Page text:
Better Hate Than Never by Chloe Liese is a gorgeously vulnerable story that admirably tackles Shakespeare’s Taming of the Shrew. It’s for everyone who adores 10 Things I Hate About You and all the feelings that come with a well-written rivals-to-lovers romance. Liese’s Wilmot Sisters series started strong with one of the best novels last year in Two Wrongs Make a Right, and she follows up with another exceptional run, digging into Christopher Petruchio and Kate Wilmot’s romance with nuance, care, and loads of witty banter.
Chloe Liese is known for her thoughtful inclusion and careful representation of neurodivergent characters and LGBTQ+ heroes, making Better Hate Than Never another gem in storytelling to give a voice to those who aren’t often at the forefront. In this sense, Better Hate Than Never shines with a demisexual heroine, allowing many of us to feel like we’re finally out from the shadows like Kate. It’s also fascinating and lovely to get representation for ADHD in a leading heroine. Liese’s books do the best job of showcasing that no one’s alone and everyone deserves their chance in a lasting love story. It’s easy to dive straight into this world, and it’s hard to put the book down to do something else once you start it. Chances are, if you’ve got the time, you’re binge-reading it from beginning to end because Liese paints a beautifully endearing romance that delivers both sharp banter and exquisite heart.
So much of the reason Christopher and Kate’s story shines is because of Liese’s compassion as a writer to tell authentic stories. In every book of hers that I’ve read, there’s meticulous attention to detail that emphasizes the beauty in human complexities. With this in mind, the story is more introspective, bringing character emotions center stage to show us exactly how they’re feeling and where their minds are trailing. Because their first meeting and past are outside of the reader’s perspective, the story relies on memories to mount the adoration of the present. It lets us see where they’ve been and the steps they took to get to where they are today, making them both feel that much more grounded as characters.
Further, there’s perhaps nothing more endearing in a rivals-to-lovers romance than when both characters realize it’s not hating each other that fuels the fire within but how they challenge one another that makes their love so compelling and raw. The exploration of their emotions, as well as the quiet moments of taking care of one another during difficult moments, make Kate and Christopher’s romance feel like a warm hug on a perfectly stormy autumn night. (It’s a hurt/comfort buff’s dream.) How Liese explores the tenderness of their emotions, the weariness, and the internal homecoming makes the story feel that much more layered.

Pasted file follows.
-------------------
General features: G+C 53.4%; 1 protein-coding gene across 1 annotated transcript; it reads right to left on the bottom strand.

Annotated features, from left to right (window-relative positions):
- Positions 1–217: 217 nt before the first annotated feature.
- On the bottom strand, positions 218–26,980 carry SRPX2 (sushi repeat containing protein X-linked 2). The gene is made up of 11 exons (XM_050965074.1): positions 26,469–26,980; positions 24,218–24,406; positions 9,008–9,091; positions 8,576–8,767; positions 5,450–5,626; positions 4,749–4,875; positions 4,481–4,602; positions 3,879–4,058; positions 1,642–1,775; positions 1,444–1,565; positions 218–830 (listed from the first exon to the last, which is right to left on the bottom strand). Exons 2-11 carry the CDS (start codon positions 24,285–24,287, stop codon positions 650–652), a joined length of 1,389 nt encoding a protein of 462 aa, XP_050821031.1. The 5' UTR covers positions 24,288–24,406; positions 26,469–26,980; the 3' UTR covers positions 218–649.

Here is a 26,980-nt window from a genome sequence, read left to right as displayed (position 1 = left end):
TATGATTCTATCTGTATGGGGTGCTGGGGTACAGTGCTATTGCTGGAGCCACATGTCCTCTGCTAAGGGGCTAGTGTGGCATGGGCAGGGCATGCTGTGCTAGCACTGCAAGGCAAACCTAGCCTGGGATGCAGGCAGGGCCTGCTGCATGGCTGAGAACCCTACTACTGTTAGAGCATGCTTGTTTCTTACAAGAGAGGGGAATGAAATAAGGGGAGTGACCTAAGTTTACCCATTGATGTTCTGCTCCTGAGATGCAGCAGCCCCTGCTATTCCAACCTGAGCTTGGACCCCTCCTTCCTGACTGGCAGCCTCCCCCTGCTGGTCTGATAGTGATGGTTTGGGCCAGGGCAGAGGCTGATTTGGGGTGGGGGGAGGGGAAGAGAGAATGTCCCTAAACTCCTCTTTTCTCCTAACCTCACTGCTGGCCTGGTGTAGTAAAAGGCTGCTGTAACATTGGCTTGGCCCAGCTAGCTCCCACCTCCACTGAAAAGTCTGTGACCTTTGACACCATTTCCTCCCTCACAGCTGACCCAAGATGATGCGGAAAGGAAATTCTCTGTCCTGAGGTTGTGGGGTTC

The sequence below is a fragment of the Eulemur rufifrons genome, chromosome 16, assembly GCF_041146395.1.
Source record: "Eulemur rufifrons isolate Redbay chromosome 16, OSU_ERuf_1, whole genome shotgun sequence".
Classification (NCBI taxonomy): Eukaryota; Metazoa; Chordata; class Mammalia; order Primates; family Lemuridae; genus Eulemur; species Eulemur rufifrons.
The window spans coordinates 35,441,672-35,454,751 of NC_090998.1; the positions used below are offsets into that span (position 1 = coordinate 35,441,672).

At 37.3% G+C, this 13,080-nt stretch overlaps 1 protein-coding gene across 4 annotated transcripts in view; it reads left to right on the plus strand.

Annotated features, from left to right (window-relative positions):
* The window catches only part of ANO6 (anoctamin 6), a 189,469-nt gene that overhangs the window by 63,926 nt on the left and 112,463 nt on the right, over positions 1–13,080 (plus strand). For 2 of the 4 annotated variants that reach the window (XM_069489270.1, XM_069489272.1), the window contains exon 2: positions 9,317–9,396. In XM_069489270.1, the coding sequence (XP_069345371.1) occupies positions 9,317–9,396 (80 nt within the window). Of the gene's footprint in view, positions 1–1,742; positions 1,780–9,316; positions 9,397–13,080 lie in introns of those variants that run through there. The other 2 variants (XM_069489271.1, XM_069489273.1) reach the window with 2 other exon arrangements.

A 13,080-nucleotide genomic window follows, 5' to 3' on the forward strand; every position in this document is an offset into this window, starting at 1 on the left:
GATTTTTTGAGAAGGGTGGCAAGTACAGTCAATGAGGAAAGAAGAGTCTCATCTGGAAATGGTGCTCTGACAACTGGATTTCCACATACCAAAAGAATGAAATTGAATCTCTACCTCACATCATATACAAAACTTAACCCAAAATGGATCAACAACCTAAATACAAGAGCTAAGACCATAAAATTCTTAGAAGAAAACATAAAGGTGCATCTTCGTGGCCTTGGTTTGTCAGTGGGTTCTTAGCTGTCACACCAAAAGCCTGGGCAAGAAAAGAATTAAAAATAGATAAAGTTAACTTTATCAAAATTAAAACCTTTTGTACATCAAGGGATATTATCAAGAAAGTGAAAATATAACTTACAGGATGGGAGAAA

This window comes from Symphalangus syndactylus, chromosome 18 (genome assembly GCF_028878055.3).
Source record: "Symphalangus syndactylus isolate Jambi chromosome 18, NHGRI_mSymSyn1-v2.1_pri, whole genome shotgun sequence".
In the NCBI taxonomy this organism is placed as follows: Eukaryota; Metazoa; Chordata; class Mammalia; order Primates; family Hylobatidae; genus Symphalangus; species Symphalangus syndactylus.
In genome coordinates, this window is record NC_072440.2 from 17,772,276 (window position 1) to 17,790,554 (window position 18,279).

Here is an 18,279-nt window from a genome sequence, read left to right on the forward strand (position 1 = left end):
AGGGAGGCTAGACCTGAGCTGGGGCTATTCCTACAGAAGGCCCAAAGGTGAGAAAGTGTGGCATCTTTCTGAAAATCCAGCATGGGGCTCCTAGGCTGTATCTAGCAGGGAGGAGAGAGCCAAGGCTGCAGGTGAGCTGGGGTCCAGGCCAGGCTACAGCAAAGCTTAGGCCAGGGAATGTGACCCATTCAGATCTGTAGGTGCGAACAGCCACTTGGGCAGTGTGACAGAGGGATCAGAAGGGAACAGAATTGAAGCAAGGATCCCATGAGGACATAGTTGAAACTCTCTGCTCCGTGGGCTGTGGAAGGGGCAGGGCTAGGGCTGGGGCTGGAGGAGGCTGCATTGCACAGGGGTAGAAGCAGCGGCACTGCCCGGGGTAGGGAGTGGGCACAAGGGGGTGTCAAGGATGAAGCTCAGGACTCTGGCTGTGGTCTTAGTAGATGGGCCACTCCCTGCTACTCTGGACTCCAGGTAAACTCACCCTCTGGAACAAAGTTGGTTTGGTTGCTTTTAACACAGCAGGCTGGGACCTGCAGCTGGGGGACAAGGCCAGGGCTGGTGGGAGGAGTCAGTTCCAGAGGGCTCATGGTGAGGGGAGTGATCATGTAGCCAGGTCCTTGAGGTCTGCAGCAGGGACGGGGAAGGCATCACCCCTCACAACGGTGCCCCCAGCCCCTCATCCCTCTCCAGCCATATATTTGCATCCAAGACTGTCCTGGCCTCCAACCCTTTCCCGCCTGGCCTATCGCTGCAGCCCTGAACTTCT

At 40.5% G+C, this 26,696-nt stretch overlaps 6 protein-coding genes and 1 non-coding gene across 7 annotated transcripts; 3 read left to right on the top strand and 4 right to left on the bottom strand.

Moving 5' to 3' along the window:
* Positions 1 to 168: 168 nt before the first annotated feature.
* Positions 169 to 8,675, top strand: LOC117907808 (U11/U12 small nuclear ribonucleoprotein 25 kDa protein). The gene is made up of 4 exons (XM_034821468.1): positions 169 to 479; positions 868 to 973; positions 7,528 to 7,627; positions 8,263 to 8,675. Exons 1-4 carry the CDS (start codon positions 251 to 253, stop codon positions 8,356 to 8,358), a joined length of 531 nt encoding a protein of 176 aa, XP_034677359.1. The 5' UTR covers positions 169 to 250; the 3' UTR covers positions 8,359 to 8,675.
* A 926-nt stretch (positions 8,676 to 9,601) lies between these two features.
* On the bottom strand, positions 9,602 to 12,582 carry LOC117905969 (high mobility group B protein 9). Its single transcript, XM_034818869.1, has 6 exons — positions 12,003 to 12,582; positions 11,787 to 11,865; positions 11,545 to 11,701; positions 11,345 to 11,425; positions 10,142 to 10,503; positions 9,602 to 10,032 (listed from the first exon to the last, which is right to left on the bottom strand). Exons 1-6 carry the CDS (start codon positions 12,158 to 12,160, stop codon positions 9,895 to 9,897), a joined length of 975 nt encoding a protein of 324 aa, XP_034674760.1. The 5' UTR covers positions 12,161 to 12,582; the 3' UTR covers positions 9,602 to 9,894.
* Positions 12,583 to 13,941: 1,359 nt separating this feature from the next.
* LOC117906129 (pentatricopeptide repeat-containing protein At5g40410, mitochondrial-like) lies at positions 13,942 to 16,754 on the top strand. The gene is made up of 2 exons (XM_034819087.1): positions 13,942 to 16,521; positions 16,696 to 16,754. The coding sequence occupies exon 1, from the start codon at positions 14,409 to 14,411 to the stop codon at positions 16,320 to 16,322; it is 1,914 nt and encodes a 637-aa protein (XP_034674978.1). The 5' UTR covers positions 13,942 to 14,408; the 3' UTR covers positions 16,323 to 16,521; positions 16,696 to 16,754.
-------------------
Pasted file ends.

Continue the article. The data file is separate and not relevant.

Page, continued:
Above all, it’s how the story explores consent and desires through a gorgeously earnest lens that allows the reader to feel safe alongside the characters. This is a story about coming home and releasing the chains that come from inner heartaches. It’s understanding that you can be incredibly liberated in the presence of people who accept you as you are, even if you aren’t moving from place to place. The story is Kate’s journey more than anything, making it much lovelier for the women who often feel like the black sheep in their families. It’s a story about misunderstandings that occur naturally and understandably, never once feeling forced.
At the same time, it’s lovely to get characters like Jamie and Bea back from Two Wrongs Make a Right, as well as everyone from The Edgy Envelope. It’s a warm, inclusive community that’s easy to stay in as readers, featuring romances that are especially memorable. And for those of us who relate to Kate on a profound level we don’t often see represented, it makes her the kind of fictional character who’ll always stay with us. Juliet’s story is next, and I, for one, can’t wait to see what else Chloe Liese does.
Better Hate Than Never by Chloe Liese is now available wherever books are sold.
First Featured Image Credit: ©Chloe Liese | Berkley